Appeal from the District Court Arapahoe County District Court
Case No. 15CR1230 Honorable Frederick T. Martinez, Judge
Attorneys for Plaintiff-Appellant: George H. Brauchler,
District Attorney, Eighteenth Judicial District Jennifer
Gilbert, Deputy District Attorney Centennial, Colorado
Attorneys for Defendant-Appellee: Graf & Associates, P.C.
Gregory C. Graf Greenwood Village, Colorado
JUSTICE EID concurs in the judgment, and CHIEF JUSTICE RICE
and JUSTICE COATS join in the concurrence in the judgment.
The defendant, Oliver Hyde, was involved in a single-vehicle
accident that left him unconscious. The police suspected that
he might have been driving under the influence of alcohol.
Hyde was transported to the hospital, and, in accordance with
Colorado law, a sample of his blood was taken to establish
his blood-alcohol concentration ("BAC").
Hyde was charged with driving under the influence of alcohol
("DUI"). He sought to have the result of the blood
test suppressed as evidence obtained through an illegal
search in violation of the Fourth Amendment to the United
States Constitution. The trial court granted his motion to
suppress, and the People filed this interlocutory appeal.
In this opinion, we consider whether this warrantless blood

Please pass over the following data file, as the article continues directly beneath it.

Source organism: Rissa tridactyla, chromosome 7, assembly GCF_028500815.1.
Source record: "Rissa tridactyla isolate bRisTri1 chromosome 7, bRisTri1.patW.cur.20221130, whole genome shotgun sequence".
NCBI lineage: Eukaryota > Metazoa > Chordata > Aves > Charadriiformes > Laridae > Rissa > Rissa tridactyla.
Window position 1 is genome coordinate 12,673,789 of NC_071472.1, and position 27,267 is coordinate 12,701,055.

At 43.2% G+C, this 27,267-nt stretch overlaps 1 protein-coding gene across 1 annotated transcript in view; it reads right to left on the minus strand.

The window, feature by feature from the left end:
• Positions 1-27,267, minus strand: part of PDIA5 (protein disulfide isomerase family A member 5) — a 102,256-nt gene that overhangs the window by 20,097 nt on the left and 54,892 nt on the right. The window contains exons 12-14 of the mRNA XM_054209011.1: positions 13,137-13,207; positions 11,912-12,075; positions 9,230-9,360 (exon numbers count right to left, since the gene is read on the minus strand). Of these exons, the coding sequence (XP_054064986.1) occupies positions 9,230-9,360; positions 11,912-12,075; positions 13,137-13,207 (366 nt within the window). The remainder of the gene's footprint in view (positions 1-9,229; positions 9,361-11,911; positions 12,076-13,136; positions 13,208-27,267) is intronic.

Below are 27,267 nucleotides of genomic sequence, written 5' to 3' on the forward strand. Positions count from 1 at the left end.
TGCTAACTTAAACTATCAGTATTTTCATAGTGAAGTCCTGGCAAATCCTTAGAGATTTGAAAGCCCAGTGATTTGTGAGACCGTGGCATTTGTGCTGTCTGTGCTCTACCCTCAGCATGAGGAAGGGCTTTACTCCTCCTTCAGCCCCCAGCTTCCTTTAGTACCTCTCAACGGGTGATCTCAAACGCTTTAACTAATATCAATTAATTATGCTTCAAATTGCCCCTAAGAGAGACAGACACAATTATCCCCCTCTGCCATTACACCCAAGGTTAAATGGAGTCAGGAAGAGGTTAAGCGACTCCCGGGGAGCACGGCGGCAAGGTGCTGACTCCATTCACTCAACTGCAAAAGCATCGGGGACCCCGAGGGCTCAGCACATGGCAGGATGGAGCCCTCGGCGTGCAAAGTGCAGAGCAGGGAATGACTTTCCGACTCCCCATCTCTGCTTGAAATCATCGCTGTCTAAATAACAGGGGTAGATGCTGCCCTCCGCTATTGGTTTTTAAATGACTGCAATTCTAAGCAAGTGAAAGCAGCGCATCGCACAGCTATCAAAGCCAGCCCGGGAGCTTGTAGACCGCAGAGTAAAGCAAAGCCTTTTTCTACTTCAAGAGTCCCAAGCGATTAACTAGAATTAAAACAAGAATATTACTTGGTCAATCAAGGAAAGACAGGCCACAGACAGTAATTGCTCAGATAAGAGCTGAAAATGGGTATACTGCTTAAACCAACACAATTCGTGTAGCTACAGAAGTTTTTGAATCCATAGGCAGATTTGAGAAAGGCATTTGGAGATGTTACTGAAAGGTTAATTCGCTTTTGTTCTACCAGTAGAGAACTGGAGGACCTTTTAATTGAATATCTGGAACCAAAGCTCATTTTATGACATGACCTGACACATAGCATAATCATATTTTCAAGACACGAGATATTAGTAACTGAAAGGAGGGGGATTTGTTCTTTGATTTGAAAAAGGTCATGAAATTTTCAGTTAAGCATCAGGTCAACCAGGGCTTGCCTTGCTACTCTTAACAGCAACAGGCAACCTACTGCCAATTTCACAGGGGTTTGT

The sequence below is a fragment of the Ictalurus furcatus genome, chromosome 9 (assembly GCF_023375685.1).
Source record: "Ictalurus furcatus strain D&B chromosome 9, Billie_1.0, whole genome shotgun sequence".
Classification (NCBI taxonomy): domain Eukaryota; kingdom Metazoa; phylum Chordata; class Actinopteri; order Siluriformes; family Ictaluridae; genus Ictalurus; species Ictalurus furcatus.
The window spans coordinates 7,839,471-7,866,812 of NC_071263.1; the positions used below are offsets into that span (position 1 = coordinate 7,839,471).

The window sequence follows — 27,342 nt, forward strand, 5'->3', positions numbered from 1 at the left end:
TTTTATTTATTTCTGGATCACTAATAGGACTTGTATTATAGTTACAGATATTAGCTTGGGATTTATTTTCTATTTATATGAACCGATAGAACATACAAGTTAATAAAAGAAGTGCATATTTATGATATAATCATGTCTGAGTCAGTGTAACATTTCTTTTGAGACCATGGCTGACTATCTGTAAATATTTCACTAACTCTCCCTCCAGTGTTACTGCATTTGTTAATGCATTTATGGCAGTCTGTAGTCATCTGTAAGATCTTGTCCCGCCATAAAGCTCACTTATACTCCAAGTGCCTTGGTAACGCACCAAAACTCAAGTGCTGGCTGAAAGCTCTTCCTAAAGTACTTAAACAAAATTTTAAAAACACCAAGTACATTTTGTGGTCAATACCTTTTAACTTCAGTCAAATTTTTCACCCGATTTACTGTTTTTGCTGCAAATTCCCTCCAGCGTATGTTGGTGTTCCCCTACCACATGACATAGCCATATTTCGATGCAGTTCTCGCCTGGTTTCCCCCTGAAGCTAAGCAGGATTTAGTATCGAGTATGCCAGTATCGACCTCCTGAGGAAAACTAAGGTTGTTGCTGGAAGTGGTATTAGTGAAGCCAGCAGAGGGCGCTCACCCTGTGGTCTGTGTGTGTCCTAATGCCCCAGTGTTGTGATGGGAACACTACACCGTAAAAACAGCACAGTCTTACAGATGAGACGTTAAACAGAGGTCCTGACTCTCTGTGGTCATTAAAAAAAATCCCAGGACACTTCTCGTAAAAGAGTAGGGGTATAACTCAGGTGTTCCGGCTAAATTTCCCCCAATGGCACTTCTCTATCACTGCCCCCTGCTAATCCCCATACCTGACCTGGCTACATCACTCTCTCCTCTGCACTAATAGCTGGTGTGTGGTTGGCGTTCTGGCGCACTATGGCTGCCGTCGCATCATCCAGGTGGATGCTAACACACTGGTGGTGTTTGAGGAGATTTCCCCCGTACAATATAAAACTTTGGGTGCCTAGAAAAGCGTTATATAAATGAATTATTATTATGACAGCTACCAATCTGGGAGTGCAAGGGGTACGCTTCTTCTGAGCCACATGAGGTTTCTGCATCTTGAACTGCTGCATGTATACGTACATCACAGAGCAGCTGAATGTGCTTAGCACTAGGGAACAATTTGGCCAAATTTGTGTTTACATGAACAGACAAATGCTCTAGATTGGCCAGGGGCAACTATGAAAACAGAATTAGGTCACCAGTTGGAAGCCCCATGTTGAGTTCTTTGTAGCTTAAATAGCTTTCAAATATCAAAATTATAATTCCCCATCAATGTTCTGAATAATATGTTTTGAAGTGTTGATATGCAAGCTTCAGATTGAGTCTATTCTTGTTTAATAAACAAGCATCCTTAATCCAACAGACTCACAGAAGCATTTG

draw violated the Fourth Amendment's prohibition on
unreasonable searches. By driving in
Colorado, Hyde consented to the terms of the Expressed
Consent Statute, including its requirement that he submit to
blood-alcohol testing under the circumstances present here.
Hyde's statutory consent satisfied the consent exception
to the Fourth Amendment warrant requirement. We therefore
conclude that in the circumstances presented here, the blood
draw was constitutional. Accordingly, we reverse the trial
court's suppression order.
Facts and Procedural History
On February 10, 2015, just after midnight, Aurora Police
Department ("APD") officers responded to an
accident at Iliff Avenue and I-225, where the defendant had
driven his pickup truck into a light pole, despite seemingly
safe driving conditions. One of the first officers to arrive
on the scene found Hyde unconscious, pinned in the
driver's seat, with blood gurgling from his mouth. She
got within a few inches of Hyde to determine whether he was
breathing and smelled alcohol. Passengers in the truck